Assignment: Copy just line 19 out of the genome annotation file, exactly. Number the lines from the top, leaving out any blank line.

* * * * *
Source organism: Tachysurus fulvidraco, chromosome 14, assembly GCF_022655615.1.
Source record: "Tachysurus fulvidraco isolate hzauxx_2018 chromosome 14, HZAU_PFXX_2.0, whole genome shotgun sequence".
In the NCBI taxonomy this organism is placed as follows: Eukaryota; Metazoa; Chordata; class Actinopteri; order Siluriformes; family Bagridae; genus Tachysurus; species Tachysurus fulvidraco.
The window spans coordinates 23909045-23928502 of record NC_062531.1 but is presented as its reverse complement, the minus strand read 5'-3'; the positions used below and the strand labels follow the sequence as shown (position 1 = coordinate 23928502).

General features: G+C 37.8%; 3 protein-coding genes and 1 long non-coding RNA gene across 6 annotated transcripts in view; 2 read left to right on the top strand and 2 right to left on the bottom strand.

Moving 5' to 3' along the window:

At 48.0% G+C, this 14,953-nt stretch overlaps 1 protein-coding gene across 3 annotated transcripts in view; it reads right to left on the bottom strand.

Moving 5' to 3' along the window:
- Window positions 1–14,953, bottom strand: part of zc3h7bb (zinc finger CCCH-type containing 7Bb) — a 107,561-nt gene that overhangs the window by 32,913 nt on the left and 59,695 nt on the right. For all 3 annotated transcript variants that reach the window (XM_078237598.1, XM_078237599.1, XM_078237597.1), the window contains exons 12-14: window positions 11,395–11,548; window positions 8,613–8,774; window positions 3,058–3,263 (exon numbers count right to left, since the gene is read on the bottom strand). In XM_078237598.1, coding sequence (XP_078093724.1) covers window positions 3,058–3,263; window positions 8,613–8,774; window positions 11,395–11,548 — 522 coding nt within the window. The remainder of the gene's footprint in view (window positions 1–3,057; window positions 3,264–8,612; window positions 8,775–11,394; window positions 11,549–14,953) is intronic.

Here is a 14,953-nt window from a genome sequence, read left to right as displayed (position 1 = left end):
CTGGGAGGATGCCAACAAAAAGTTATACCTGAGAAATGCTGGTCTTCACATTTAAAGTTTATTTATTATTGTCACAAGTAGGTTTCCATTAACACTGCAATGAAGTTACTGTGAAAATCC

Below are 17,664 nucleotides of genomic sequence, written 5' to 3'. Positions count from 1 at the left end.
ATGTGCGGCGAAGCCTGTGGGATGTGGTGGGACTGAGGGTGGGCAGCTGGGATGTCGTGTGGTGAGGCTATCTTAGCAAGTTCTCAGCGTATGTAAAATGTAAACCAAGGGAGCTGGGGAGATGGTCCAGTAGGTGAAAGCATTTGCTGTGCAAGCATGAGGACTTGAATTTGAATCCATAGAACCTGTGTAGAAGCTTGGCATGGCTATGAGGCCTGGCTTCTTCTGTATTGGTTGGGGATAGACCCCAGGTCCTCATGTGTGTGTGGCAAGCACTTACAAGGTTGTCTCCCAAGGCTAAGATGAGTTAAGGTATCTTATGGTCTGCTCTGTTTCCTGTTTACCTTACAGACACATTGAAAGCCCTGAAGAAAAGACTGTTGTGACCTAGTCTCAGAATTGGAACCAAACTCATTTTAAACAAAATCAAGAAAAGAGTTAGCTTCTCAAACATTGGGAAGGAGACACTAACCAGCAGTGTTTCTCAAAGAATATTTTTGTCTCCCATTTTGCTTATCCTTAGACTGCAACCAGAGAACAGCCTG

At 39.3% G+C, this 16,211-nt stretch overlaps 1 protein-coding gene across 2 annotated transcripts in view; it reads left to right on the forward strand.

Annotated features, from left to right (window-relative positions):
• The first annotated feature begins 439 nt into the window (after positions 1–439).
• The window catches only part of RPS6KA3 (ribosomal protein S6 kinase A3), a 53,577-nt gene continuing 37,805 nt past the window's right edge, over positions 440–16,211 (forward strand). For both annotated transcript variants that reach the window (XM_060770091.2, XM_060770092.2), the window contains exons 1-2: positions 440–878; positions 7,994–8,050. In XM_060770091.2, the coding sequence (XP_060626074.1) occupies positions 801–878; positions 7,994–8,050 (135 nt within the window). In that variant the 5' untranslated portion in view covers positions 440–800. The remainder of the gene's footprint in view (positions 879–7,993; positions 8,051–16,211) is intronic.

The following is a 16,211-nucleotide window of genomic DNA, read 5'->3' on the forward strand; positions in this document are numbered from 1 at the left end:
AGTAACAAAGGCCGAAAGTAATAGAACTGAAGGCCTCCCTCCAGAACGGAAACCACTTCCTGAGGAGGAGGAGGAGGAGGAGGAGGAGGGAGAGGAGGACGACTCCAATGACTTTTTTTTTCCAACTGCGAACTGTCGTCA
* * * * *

AGTAACAAAGGCCGAAAGTAATAGAACTGAAGGCCTCCCTCCAGAACGGAAACCACTTCCTGAGGAGGAGGAGGAGGAGGAGGAGGAGGGAGAGGAGGACGACTCCAATGACTTTTTTTTTCCAACTGCGAACTGTCGTCA